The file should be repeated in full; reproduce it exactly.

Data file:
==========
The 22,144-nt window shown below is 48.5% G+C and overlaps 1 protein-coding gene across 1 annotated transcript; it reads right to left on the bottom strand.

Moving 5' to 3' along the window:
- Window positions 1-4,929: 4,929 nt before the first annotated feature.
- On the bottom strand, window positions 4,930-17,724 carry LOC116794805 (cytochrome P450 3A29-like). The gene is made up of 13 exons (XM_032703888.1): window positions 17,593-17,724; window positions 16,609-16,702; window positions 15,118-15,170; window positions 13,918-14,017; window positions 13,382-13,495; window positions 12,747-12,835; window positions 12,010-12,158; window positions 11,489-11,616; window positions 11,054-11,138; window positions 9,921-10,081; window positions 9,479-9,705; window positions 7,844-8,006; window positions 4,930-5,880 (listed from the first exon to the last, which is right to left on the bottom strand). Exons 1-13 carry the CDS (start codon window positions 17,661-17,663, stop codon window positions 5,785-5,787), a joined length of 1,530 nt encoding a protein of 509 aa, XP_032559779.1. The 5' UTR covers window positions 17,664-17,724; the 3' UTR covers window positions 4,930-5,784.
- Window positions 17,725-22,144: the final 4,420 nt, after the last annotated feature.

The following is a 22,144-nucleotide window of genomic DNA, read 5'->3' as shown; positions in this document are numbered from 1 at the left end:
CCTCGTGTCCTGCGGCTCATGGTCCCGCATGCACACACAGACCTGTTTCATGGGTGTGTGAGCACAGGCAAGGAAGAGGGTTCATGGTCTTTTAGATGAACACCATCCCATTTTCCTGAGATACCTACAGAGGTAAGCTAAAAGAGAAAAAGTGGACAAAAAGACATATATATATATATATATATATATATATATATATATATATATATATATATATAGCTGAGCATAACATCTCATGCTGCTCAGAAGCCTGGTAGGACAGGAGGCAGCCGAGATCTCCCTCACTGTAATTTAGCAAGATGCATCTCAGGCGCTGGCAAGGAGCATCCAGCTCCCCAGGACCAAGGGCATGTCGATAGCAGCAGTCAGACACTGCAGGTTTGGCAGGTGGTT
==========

The 22,144-nt window shown below is 48.5% G+C and overlaps 1 protein-coding gene across 1 annotated transcript; it reads right to left on the bottom strand.

Moving 5' to 3' along the window:
- Window positions 1-4,929: 4,929 nt before the first annotated feature.
- On the bottom strand, window positions 4,930-17,724 carry LOC116794805 (cytochrome P450 3A29-like). The gene is made up of 13 exons (XM_032703888.1): window positions 17,593-17,724; window positions 16,609-16,702; window positions 15,118-15,170; window positions 13,918-14,017; window positions 13,382-13,495; window positions 12,747-12,835; window positions 12,010-12,158; window positions 11,489-11,616; window positions 11,054-11,138; window positions 9,921-10,081; window positions 9,479-9,705; window positions 7,844-8,006; window positions 4,930-5,880 (listed from the first exon to the last, which is right to left on the bottom strand). Exons 1-13 carry the CDS (start codon window positions 17,661-17,663, stop codon window positions 5,785-5,787), a joined length of 1,530 nt encoding a protein of 509 aa, XP_032559779.1. The 5' UTR covers window positions 17,664-17,724; the 3' UTR covers window positions 4,930-5,784.
- Window positions 17,725-22,144: the final 4,420 nt, after the last annotated feature.

The following is a 22,144-nucleotide window of genomic DNA, read 5'->3' as shown; positions in this document are numbered from 1 at the left end:
CCTCGTGTCCTGCGGCTCATGGTCCCGCATGCACACACAGACCTGTTTCATGGGTGTGTGAGCACAGGCAAGGAAGAGGGTTCATGGTCTTTTAGATGAACACCATCCCATTTTCCTGAGATACCTACAGAGGTAAGCTAAAAGAGAAAAAGTGGACAAAAAGACATATATATATATATATATATATATATATATATATATATATATATATATATATAGCTGAGCATAACATCTCATGCTGCTCAGAAGCCTGGTAGGACAGGAGGCAGCCGAGATCTCCCTCACTGTAATTTAGCAAGATGCATCTCAGGCGCTGGCAAGGAGCATCCAGCTCCCCAGGACCAAGGGCATGTCGATAGCAGCAGTCAGACACTGCAGGTTTGGCAGGTGGTT